Publication - Publication

Homelessness in Scotland: update to 30 September 2017

Published: 23 Jan 2018
Directorate:
Housing and Social Justice Directorate
Part of:
Statistics
ISBN:
9781788515658

Information on homelessness applications, assessments and outcomes in the period to 30 September 2017.

27 page PDF

882.7 kB

27 page PDF

882.7 kB

Contents
Homelessness in Scotland: update to 30 September 2017
Applications

27 page PDF

882.7 kB

Applications

( Table 1 to Table 4 and Chart 1)

All applications

In the 6 months between 1 April and 30 September 2017, local authorities received 17,797 homelessness applications, an increase of 330 (2%) over the same period in the previous year (see Table 2 ). [3] However when looking over the whole of the last 12 months, there has been a smaller 0.3% (118 applications) annual increase from 34,746 applications in the 12 months to end September 2016 to 34,864 applications in the 12 months to end September 2017 ( Table 1).

Chart 1 shows that the number of homelessness applications over time has decreased beginning around Spring 2010. This downward trend has slowed down over the last couple of years and has leveled out since 2015. There are quarterly fluctuations, but this trend is clearer when looking at the five-quarter centred moving average.

Chart 1: Number of applications for homelessness assistance in Scotland, by quarter, from April 2002 to September 2017

Chart 1: Number of applications for homelessness assistance in Scotland, by quarter, from April 2002 to September 2017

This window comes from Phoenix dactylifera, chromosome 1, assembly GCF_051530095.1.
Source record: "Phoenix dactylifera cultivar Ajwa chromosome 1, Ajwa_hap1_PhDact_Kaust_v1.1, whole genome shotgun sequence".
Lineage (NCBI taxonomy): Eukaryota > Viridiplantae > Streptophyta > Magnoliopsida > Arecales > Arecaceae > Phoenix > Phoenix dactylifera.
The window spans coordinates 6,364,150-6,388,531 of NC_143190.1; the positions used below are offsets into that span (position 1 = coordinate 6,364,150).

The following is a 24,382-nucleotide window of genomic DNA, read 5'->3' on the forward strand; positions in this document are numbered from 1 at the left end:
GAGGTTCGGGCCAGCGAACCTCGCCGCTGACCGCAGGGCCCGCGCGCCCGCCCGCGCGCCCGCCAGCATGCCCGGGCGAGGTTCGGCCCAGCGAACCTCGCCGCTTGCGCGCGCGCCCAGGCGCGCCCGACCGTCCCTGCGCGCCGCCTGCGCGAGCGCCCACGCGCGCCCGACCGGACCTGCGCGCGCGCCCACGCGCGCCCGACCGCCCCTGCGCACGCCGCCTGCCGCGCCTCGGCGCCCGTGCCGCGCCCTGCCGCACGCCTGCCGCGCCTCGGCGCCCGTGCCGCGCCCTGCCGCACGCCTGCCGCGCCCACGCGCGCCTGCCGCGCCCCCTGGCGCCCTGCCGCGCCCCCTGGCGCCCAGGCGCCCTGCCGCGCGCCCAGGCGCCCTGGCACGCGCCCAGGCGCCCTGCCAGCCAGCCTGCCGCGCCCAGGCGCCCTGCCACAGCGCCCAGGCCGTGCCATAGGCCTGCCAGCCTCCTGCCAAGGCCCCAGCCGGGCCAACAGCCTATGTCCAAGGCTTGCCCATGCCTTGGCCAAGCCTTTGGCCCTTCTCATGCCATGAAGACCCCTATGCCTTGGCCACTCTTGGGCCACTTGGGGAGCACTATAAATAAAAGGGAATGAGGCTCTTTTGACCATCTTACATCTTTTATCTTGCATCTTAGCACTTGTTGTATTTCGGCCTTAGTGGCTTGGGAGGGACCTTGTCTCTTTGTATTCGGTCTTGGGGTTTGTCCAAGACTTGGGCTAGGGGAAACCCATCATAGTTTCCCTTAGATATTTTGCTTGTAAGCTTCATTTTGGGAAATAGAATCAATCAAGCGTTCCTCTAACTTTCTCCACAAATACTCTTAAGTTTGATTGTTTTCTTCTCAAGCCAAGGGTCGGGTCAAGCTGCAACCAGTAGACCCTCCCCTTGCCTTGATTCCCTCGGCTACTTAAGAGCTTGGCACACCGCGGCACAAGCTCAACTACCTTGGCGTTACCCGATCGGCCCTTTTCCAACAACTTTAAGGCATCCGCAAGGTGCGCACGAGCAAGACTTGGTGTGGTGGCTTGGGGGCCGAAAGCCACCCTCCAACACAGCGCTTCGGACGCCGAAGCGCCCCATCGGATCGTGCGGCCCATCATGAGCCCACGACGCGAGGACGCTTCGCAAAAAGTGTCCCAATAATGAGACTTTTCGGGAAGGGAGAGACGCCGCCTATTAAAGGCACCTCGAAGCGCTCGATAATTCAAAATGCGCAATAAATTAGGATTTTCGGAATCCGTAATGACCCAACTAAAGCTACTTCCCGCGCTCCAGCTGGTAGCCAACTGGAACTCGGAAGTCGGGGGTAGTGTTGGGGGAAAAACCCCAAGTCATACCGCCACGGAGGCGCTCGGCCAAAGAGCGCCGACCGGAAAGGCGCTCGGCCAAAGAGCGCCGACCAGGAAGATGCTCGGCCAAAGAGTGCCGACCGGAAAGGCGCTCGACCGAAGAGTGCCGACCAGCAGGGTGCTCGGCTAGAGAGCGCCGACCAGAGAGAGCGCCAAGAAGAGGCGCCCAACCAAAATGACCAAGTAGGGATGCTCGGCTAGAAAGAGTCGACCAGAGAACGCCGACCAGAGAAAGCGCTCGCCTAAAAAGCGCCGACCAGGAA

Over the past few years, local authorities have been developing services in which staff assist households to consider the range of options available to address their housing needs - Housing Options [4] . As a consequence, some of the households who might previously have made a homelessness application may now have their housing needs met without first becoming homeless or being threatened with homelessness. This is likely to have contributed to an overall downward trend in the number of homelessness applications since 2010. [5] The more recent leveling out of homelessness applications (since 2015) suggests that the effect of Housing Options on decreasing homelessness application numbers may have reached a plateau.

For April to September 2017, almost 9,700 homelessness applications (54%) had been through a Housing Options service prior to making a homelessness application. During the same period in 2016, 60% of homelessness applications had been through Housing Options first ( Table 1 ). This decreasing trend is also evident when looking at annual change. In the 12 months to end September 2017, 56% of applications had been through a Housing Options service first, compared to 62% during the same period in 2016.